The current fishing management system depends on subsidies. In general, the fishing sector is not profitable in and of itself and requires continuous injections of public funds. Oddly enough, large companies and industrial ship owners move millions of euros generated by the fishing sector, which is also the sector that generates less employment.
According to the World Bank and FAO (“The Sunken Billion", 2008), marine fishing loses US$50,000 million each year around the world, a figure that could turn into benefits if correct management measures were applied. Along the same lines, a scientific publication headed by Dr. Rainer Froes (“Rebuilding ﬁsh stocks no later than 2015: will Europe meet the deadline?”, 2010) points out that catches could increase up to 80% if management were sustainable. In European waters, almost 90% of stocks evaluated are overfished, a fact that increases public spending in the shape of subsidies.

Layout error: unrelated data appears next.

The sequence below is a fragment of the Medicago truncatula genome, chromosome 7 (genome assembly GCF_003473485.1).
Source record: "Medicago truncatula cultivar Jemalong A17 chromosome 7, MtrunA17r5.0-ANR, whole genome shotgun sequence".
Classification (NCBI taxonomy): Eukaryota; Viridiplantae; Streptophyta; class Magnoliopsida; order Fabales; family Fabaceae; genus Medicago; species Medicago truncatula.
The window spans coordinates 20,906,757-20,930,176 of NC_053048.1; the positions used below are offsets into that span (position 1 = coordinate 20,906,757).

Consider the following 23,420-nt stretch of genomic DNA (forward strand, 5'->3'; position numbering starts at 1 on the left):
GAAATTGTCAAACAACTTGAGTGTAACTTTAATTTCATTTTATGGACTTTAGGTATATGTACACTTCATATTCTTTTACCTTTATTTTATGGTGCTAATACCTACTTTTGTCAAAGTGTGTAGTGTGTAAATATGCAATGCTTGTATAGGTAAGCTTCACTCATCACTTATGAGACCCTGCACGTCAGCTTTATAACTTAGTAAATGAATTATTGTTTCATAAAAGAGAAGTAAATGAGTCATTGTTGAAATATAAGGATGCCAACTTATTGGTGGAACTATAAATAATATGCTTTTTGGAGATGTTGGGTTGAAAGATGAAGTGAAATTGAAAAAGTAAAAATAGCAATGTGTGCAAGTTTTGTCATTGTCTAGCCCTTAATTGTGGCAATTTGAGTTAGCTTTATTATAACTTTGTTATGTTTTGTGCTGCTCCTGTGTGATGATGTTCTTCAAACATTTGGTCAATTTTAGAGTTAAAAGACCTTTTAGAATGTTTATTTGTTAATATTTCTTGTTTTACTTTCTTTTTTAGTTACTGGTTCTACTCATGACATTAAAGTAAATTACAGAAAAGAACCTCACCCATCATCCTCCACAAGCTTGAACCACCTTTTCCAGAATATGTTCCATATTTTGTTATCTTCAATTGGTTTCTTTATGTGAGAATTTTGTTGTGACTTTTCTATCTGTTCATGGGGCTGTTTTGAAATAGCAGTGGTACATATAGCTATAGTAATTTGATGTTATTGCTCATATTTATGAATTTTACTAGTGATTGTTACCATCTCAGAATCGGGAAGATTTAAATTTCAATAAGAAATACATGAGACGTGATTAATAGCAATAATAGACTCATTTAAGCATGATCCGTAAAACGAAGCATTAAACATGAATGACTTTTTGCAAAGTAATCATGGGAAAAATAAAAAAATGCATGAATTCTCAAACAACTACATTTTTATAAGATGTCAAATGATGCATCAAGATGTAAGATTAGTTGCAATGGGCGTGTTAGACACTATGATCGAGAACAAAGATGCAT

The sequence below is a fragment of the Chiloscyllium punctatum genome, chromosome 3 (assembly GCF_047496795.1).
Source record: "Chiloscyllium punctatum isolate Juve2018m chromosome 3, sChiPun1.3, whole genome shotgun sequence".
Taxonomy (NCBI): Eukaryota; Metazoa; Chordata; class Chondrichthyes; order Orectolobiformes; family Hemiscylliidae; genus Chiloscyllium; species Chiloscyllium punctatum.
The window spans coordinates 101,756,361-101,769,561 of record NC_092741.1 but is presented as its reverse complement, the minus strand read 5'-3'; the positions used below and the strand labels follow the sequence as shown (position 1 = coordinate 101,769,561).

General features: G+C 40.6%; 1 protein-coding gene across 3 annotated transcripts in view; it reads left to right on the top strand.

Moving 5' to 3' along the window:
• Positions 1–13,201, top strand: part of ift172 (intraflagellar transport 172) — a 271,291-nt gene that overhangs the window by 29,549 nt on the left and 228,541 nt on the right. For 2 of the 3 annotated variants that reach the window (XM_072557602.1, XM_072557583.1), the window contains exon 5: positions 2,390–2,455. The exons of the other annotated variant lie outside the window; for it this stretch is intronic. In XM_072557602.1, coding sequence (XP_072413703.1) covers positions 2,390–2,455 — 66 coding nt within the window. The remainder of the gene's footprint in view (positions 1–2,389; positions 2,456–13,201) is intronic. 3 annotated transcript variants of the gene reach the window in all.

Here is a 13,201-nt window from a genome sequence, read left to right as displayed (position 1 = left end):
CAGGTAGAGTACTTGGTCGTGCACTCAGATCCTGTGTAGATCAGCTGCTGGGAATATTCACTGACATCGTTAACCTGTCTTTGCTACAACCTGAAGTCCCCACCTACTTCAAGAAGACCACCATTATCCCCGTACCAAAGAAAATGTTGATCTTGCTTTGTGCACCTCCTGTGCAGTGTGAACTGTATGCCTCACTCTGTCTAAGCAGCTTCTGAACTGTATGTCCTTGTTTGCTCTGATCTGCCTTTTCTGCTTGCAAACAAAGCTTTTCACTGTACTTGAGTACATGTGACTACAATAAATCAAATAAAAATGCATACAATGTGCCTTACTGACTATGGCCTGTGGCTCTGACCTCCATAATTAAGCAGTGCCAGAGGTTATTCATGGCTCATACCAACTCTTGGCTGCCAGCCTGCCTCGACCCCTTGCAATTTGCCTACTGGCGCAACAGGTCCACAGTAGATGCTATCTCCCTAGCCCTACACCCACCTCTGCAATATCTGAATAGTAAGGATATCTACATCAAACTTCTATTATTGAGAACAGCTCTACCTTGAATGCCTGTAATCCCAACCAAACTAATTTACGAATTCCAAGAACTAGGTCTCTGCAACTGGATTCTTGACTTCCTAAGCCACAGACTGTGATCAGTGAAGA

There are a number of instruments used to subsidize fishing activities, including the European Fishing Funds, de minimis aid at the European level or subsidies provided by Member States. These funds are to be used for decommissioning, remodelling, fuel, biological stops, seasonal compensations, closed fisheries, adaptations to changes in legislation, etc., and invalidate the maintenance of the sector in and of itself.